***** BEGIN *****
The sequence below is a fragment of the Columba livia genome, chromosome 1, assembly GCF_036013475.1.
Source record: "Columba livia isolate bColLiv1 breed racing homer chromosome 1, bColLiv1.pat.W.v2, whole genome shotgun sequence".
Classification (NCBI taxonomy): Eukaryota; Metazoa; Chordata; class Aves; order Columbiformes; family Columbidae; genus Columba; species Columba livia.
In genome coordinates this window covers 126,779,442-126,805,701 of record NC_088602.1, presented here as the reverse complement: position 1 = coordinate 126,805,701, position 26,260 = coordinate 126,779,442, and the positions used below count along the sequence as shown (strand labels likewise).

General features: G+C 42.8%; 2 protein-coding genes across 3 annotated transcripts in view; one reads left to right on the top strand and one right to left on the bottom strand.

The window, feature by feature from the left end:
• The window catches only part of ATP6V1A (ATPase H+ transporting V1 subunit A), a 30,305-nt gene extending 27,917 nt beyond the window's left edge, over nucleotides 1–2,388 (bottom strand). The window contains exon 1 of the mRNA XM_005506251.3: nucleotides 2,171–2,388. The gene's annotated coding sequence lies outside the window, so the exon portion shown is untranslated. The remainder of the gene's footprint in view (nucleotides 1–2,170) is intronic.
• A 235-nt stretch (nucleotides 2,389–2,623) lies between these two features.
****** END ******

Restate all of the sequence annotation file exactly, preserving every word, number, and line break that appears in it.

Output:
The sequence below is a fragment of the Columba livia genome, chromosome 1, assembly GCF_036013475.1.
Source record: "Columba livia isolate bColLiv1 breed racing homer chromosome 1, bColLiv1.pat.W.v2, whole genome shotgun sequence".
Classification (NCBI taxonomy): Eukaryota; Metazoa; Chordata; class Aves; order Columbiformes; family Columbidae; genus Columba; species Columba livia.
In genome coordinates this window covers 126,779,442-126,805,701 of record NC_088602.1, presented here as the reverse complement: position 1 = coordinate 126,805,701, position 26,260 = coordinate 126,779,442, and the positions used below count along the sequence as shown (strand labels likewise).

General features: G+C 42.8%; 2 protein-coding genes across 3 annotated transcripts in view; one reads left to right on the top strand and one right to left on the bottom strand.

The window, feature by feature from the left end:
• The window catches only part of ATP6V1A (ATPase H+ transporting V1 subunit A), a 30,305-nt gene extending 27,917 nt beyond the window's left edge, over nucleotides 1–2,388 (bottom strand). The window contains exon 1 of the mRNA XM_005506251.3: nucleotides 2,171–2,388. The gene's annotated coding sequence lies outside the window, so the exon portion shown is untranslated. The remainder of the gene's footprint in view (nucleotides 1–2,170) is intronic.
• A 235-nt stretch (nucleotides 2,389–2,623) lies between these two features.